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Eric Holder Says Snowden 'Performed a Public Service'


"Now I would say that doing what he did — and the way he did it — was inappropriate and illegal."

Attorney General Eric Holder speaks at the Justice Department in Washington, Wednesday, March 4, 2015, about the Justice Department’s findings related to two investigations in Ferguson, Mo. The Justice Department will not prosecute a white former police officer in the fatal shooting of an unarmed black 18-year-old whose death in Ferguson sparked weeks of protests and ignited an intense national debate over how police treat African-Americans. But the government released a scathing report Wednesday that faulted the city for racial bias. (AP Photo/Carolyn Kaster)\n

Former Attorney General Eric Holder still thinks Edward Snowden should be punished for leaking classified intelligence documents that exposed the country's global surveillance programs but argued that the former National Security Agency contractor "performed a public service."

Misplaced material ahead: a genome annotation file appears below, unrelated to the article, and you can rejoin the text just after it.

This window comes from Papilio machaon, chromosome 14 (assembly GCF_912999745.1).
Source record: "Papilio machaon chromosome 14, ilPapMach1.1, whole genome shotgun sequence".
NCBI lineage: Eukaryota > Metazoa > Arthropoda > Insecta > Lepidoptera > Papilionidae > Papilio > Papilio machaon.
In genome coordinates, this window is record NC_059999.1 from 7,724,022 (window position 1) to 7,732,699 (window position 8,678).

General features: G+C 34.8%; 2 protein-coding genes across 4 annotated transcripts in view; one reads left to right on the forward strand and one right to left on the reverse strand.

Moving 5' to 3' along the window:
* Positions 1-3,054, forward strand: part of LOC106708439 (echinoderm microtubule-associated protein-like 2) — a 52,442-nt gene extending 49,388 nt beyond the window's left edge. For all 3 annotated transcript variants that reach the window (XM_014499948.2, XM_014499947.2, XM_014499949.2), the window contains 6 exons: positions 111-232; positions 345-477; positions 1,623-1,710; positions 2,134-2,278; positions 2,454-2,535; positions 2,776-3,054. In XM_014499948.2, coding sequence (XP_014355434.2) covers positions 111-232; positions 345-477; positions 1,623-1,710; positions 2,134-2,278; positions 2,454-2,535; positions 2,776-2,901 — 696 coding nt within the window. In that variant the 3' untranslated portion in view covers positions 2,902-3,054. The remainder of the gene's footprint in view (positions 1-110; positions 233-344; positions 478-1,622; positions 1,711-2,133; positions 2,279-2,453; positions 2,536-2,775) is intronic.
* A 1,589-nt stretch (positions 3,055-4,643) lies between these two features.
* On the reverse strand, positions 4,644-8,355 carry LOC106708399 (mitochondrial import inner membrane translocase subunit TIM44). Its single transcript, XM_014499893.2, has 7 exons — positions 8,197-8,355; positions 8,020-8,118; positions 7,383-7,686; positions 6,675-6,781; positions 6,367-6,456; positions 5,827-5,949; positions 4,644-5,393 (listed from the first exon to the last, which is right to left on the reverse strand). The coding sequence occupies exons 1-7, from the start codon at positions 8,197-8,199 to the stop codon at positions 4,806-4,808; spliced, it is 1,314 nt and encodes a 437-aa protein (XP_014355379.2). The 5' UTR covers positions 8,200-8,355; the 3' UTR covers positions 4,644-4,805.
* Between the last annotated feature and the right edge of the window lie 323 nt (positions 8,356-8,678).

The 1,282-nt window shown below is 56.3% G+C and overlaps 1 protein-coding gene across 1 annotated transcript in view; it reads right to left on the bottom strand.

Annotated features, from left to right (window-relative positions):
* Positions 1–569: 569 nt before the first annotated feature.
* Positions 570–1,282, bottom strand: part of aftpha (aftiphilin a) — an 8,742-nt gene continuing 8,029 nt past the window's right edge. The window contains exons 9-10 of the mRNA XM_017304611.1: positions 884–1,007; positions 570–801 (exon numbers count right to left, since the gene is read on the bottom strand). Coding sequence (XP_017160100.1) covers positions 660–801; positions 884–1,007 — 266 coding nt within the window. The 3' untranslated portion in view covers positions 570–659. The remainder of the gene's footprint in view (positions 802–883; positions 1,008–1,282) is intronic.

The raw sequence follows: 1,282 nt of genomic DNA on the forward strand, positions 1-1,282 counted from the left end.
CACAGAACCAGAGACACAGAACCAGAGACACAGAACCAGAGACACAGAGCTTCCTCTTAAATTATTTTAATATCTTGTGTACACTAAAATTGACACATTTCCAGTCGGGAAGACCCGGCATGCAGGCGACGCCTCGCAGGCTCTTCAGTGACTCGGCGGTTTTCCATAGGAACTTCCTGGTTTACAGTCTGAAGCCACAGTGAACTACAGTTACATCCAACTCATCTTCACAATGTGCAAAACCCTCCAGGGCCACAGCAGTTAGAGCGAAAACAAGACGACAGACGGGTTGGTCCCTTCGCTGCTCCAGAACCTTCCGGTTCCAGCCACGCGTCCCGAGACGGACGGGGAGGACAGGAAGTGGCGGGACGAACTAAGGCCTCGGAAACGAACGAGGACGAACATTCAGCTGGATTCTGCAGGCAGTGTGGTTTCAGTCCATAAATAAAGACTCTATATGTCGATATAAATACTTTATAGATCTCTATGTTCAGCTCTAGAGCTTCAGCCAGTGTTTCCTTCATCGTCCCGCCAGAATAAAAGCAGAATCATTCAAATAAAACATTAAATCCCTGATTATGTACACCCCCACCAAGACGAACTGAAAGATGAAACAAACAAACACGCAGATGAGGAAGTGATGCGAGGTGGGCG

"We can certainly argue about the way in which Snowden did what he did, but I think that he actually performed a public service by raising the debate that we engaged in and by the changes that we made," Holder said during "The Axe Files" podcast produced by CNN and the University of Chicago Institute of Politics and hosted by Democratic political operative David Axelrod.

"Now I would say that doing what he did — and the way he did it — was inappropriate and illegal," the former attorney general also said of Snowden.

Holder's comments did not seem to go unnoticed by Snowden who seemingly tweeted in response to Holder's interview Monday evening as well as retweet journalist Glenn Greenwald.

Snowden faces two counts of violating the Espionage Act and one count of theft. He has said that he does not plan to return to the U.S. unless he is sure that he will face a fair trial.

"I think that he's got to make a decision. He's broken the law in my view," Holder told Axelrod in the interview. "He needs to get lawyers, come on back, and decide, see what he wants to do: Go to trial, try to cut a deal. I think there has to be a consequence for what he has done."

"But I think in deciding what an appropriate sentence should be, I think a judge could take into account the usefulness of having had that national debate," Holder added.

(H/T: CNN)

Follow Kaitlyn Schallhorn (@K_Schallhorn) on Twitter

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